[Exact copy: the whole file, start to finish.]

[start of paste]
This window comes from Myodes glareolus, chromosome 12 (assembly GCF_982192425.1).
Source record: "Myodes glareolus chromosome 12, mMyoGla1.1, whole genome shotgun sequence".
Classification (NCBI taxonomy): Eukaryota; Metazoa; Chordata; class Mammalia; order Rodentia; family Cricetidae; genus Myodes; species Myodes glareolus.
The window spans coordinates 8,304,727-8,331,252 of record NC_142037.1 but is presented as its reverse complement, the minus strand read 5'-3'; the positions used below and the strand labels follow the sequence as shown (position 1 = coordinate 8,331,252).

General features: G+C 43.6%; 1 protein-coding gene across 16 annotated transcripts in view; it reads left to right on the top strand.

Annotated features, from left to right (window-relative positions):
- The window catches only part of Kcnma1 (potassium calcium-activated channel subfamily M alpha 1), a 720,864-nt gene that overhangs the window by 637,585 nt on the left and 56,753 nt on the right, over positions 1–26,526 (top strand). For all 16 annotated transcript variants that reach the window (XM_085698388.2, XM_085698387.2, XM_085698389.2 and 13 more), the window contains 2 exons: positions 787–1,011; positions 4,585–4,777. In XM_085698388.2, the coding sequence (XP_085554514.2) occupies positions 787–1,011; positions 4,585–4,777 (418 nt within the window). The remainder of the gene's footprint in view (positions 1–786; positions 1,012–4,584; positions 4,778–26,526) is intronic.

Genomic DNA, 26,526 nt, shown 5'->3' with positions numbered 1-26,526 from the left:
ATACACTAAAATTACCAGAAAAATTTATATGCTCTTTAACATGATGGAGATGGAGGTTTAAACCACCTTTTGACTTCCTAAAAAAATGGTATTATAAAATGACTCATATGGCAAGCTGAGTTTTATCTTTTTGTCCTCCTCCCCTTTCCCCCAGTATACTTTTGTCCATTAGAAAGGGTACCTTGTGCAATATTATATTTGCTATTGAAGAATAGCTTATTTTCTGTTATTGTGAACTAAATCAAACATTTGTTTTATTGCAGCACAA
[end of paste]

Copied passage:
This window comes from Myodes glareolus, chromosome 12 (assembly GCF_982192425.1).
Source record: "Myodes glareolus chromosome 12, mMyoGla1.1, whole genome shotgun sequence".
Classification (NCBI taxonomy): Eukaryota; Metazoa; Chordata; class Mammalia; order Rodentia; family Cricetidae; genus Myodes; species Myodes glareolus.
The window spans coordinates 8,304,727-8,331,252 of record NC_142037.1 but is presented as its reverse complement, the minus strand read 5'-3'; the positions used below and the strand labels follow the sequence as shown (position 1 = coordinate 8,331,252).

General features: G+C 43.6%; 1 protein-coding gene across 16 annotated transcripts in view; it reads left to right on the top strand.

Annotated features, from left to right (window-relative positions):
- The window catches only part of Kcnma1 (potassium calcium-activated channel subfamily M alpha 1), a 720,864-nt gene that overhangs the window by 637,585 nt on the left and 56,753 nt on the right, over positions 1–26,526 (top strand). For all 16 annotated transcript variants that reach the window (XM_085698388.2, XM_085698387.2, XM_085698389.2 and 13 more), the window contains 2 exons: positions 787–1,011; positions 4,585–4,777. In XM_085698388.2, the coding sequence (XP_085554514.2) occupies positions 787–1,011; positions 4,585–4,777 (418 nt within the window). The remainder of the gene's footprint in view (positions 1–786; positions 1,012–4,584; positions 4,778–26,526) is intronic.

Genomic DNA, 26,526 nt, shown 5'->3' with positions numbered 1-26,526 from the left:
ATACACTAAAATTACCAGAAAAATTTATATGCTCTTTAACATGATGGAGATGGAGGTTTAAACCACCTTTTGACTTCCTAAAAAAATGGTATTATAAAATGACTCATATGGCAAGCTGAGTTTTATCTTTTTGTCCTCCTCCCCTTTCCCCCAGTATACTTTTGTCCATTAGAAAGGGTACCTTGTGCAATATTATATTTGCTATTGAAGAATAGCTTATTTTCTGTTATTGTGAACTAAATCAAACATTTGTTTTATTGCAGCACAA